We launched the HaptX Gloves Development in October of 2018. We took this opportunity to overhaul our website, with product-focused imagery and a call to action to “Get early access.” I created new imagery of our DK gloves, pairing them with copy that highlights key selling points of our product.
When the Sundance Institute selected HaptX as an official selection of their 2018 festival, it presented a tremendous opportunity to launch our startup company to new heights. However, Sundance presented a unique marketing challenge: the festival organizers wanted to promote our experience, but not our company.
An example: They didn't want us to put our company name or logo next to the experience. They didn't want their exhibit space to feel like a trade show. This makes sense when you think about movies. The marquee will show the name of the film, and perhaps the lead actors and directors. It does not list the studio nor distribution company.
The solution: a series of posters to highlight the story and interactions of our VR experience. These posters snuck in our company name and logo without feeling garish, and provided a splash of our brand colors.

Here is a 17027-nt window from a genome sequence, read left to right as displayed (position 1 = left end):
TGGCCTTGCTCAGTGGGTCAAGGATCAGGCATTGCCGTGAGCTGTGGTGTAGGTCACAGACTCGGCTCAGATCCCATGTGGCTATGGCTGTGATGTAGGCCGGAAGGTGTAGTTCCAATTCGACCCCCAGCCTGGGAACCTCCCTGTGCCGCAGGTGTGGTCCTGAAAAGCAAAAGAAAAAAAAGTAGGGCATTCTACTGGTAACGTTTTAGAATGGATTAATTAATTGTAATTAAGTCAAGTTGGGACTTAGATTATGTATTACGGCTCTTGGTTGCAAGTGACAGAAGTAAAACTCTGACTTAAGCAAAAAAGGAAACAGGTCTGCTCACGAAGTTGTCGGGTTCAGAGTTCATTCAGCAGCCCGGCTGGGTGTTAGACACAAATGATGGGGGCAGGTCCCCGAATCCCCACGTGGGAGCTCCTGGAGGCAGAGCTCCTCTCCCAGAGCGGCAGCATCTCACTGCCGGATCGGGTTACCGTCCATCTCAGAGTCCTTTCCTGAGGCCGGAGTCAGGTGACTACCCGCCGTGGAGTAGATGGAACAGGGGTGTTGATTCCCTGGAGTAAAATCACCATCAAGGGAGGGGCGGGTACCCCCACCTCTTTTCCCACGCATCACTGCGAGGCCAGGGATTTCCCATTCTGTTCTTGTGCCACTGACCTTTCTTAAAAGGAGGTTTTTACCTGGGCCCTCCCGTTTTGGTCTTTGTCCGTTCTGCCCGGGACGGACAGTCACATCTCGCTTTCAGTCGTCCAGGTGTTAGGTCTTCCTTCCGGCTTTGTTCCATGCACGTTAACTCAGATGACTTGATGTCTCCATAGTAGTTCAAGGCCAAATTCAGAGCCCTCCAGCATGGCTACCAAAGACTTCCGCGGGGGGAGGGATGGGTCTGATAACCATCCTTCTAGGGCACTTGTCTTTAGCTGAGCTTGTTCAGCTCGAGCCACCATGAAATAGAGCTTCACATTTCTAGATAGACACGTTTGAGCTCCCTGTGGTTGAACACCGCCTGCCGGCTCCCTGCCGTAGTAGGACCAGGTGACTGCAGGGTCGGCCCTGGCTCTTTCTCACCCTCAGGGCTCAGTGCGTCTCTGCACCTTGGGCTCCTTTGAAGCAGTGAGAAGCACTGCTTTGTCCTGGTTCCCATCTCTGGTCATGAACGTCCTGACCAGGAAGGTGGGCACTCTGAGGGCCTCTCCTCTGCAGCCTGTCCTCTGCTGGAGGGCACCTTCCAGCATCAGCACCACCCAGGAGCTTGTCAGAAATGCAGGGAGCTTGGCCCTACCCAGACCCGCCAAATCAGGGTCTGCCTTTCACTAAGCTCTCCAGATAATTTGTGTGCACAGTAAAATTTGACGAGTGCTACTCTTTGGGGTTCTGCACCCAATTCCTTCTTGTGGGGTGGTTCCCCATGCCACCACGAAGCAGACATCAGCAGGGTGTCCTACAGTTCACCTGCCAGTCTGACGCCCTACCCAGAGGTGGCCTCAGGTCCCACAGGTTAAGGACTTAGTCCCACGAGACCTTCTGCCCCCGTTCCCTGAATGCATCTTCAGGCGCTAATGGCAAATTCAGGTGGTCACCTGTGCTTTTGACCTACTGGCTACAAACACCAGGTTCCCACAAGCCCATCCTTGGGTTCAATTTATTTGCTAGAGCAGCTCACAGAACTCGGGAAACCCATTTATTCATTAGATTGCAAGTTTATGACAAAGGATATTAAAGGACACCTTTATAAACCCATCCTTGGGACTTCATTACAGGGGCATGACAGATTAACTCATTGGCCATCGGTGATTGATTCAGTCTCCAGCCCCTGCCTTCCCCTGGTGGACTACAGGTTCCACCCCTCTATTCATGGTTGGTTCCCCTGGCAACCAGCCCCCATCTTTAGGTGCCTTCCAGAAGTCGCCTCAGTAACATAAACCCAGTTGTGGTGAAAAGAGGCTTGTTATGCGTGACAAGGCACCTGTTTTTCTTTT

I kept this as a low budget project: I personally designed the posters in about a week's time. The printing, mounting, and shipping collectively cost under a thousand dollars.
These went a long way: In addition to branding our demo space, we plastered the posters throughout Park City. We shared them on social media, and gave a limited number to VIPs who tried our demo on opening weekend.
Although HaptX a B2B company, I knew that Instagram would be a major social media platform among influencers at the festival. For this reason, I created our Instagram account weeks before Sundance, and populated it with our posters and branded artwork.
We wound up getting tagged in posts and stories from people including The Black Eyed Peas, Mike Shinoda of Linkin Park fame, and comedian/musician Reggie Watts.
People loved them so much that we repurposed them for events like SXSW. We have the original Sundance posters hanging in the entry to our office.
When I joined AxonVR as their first marketing hire, I had a lot of work to do. After a few months of planning our marketing efforts and learning about the space, we developed and articulated a brand identity.
The AxonVR Brand Book codified our visual identity, positioning, and messaging. It enabled the brand to scale to the rest of the company and to third-party vendors.
You can download a PDF here.
Artwork and images
Part of the AxonVR brand was developing a distinctive visual style. We focused on full-body experiences and interactions related to the hands. We used fine particles like powder, film grain, and small stars to convey a sense of precision. We flooded these images with cyan and magenta to make them distinctively look like “AxonVR.”